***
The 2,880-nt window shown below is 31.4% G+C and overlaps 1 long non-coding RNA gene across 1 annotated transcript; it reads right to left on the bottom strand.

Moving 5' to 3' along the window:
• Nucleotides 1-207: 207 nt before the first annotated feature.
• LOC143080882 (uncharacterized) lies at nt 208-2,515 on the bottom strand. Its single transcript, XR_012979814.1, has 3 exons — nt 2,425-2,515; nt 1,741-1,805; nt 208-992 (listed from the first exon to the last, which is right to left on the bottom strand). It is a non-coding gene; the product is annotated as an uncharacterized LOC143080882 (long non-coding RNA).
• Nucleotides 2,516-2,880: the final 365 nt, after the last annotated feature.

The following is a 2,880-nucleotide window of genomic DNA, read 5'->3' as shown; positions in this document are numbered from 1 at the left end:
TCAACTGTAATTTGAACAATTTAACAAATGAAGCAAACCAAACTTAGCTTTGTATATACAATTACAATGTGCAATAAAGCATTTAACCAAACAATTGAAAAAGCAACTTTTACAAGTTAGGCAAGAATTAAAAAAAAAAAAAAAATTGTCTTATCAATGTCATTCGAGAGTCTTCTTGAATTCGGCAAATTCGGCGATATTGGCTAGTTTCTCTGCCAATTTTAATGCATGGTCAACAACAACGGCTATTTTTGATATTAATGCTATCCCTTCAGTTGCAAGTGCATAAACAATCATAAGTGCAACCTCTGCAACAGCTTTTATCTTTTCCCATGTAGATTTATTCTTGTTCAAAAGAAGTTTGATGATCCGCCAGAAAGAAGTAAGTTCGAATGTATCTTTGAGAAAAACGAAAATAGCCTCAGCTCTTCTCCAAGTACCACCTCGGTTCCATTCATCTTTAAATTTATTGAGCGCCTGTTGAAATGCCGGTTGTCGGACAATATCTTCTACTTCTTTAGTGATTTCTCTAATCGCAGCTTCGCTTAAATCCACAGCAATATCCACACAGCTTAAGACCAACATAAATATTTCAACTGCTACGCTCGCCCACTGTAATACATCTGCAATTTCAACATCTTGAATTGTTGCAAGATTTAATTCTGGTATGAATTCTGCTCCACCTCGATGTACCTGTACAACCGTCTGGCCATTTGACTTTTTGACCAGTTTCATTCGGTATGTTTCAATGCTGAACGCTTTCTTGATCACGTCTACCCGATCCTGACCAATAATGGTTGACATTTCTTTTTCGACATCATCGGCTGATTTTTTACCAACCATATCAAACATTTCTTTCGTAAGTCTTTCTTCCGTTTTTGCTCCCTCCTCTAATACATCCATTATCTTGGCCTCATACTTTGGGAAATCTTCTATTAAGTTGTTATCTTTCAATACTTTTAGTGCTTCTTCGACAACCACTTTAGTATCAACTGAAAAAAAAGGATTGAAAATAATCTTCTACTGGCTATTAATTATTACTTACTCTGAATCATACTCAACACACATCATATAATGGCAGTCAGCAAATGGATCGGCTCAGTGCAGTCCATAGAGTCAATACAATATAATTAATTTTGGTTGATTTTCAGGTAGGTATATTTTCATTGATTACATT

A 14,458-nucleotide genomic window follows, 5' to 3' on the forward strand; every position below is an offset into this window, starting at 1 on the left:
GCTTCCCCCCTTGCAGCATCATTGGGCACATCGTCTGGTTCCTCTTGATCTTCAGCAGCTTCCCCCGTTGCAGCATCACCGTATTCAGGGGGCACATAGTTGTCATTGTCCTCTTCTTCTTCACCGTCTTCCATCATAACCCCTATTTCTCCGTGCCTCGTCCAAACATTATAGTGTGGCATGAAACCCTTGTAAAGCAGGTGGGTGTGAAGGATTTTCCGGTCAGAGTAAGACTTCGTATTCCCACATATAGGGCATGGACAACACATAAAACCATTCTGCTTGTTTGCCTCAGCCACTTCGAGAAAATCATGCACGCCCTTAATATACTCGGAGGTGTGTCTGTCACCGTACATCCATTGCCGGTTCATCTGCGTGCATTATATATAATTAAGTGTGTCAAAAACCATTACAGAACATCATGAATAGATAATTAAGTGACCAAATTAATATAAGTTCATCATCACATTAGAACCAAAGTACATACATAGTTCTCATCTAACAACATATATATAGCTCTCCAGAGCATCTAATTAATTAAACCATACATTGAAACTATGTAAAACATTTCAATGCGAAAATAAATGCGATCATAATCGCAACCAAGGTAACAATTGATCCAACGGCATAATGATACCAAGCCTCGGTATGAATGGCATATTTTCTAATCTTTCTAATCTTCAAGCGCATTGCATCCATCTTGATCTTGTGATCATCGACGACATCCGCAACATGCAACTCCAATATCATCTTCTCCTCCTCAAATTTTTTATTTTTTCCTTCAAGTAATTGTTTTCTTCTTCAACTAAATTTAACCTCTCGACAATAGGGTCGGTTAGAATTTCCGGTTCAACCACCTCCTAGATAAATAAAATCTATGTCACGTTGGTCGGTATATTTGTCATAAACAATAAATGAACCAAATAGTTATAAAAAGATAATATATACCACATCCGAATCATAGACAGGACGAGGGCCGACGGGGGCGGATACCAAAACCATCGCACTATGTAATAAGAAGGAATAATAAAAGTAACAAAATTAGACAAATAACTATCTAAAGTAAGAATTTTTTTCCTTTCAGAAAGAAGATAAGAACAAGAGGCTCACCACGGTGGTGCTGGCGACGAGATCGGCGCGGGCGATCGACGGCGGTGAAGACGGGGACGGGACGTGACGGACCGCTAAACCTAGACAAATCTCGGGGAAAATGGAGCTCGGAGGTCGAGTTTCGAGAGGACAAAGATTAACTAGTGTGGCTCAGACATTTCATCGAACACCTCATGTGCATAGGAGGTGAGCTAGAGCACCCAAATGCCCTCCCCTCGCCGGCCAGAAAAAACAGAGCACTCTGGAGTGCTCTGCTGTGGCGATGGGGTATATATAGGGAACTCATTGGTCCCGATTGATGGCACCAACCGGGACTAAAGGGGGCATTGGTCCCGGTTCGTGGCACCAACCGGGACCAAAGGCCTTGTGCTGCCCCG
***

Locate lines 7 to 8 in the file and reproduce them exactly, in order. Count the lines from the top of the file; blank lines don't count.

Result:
TCAACTGTAATTTGAACAATTTAACAAATGAAGCAAACCAAACTTAGCTTTGTATATACAATTACAATGTGCAATAAAGCATTTAACCAAACAATTGAAAAAGCAACTTTTACAAGTTAGGCAAGAATTAAAAAAAAAAAAAAAATTGTCTTATCAATGTCATTCGAGAGTCTTCTTGAATTCGGCAAATTCGGCGATATTGGCTAGTTTCTCTGCCAATTTTAATGCATGGTCAACAACAACGGCTATTTTTGATATTAATGCTATCCCTTCAGTTGCAAGTGCATAAACAATCATAAGTGCAACCTCTGCAACAGCTTTTATCTTTTCCCATGTAGATTTATTCTTGTTCAAAAGAAGTTTGATGATCCGCCAGAAAGAAGTAAGTTCGAATGTATCTTTGAGAAAAACGAAAATAGCCTCAGCTCTTCTCCAAGTACCACCTCGGTTCCATTCATCTTTAAATTTATTGAGCGCCTGTTGAAATGCCGGTTGTCGGACAATATCTTCTACTTCTTTAGTGATTTCTCTAATCGCAGCTTCGCTTAAATCCACAGCAATATCCACACAGCTTAAGACCAACATAAATATTTCAACTGCTACGCTCGCCCACTGTAATACATCTGCAATTTCAACATCTTGAATTGTTGCAAGATTTAATTCTGGTATGAATTCTGCTCCACCTCGATGTACCTGTACAACCGTCTGGCCATTTGACTTTTTGACCAGTTTCATTCGGTATGTTTCAATGCTGAACGCTTTCTTGATCACGTCTACCCGATCCTGACCAATAATGGTTGACATTTCTTTTTCGACATCATCGGCTGATTTTTTACCAACCATATCAAACATTTCTTTCGTAAGTCTTTCTTCCGTTTTTGCTCCCTCCTCTAATACATCCATTATCTTGGCCTCATACTTTGGGAAATCTTCTATTAAGTTGTTATCTTTCAATACTTTTAGTGCTTCTTCGACAACCACTTTAGTATCAACTGAAAAAAAAGGATTGAAAATAATCTTCTACTGGCTATTAATTATTACTTACTCTGAATCATACTCAACACACATCATATAATGGCAGTCAGCAAATGGATCGGCTCAGTGCAGTCCATAGAGTCAATACAATATAATTAATTTTGGTTGATTTTCAGGTAGGTATATTTTCATTGATTACATT

A 14,458-nucleotide genomic window follows, 5' to 3' on the forward strand; every position below is an offset into this window, starting at 1 on the left: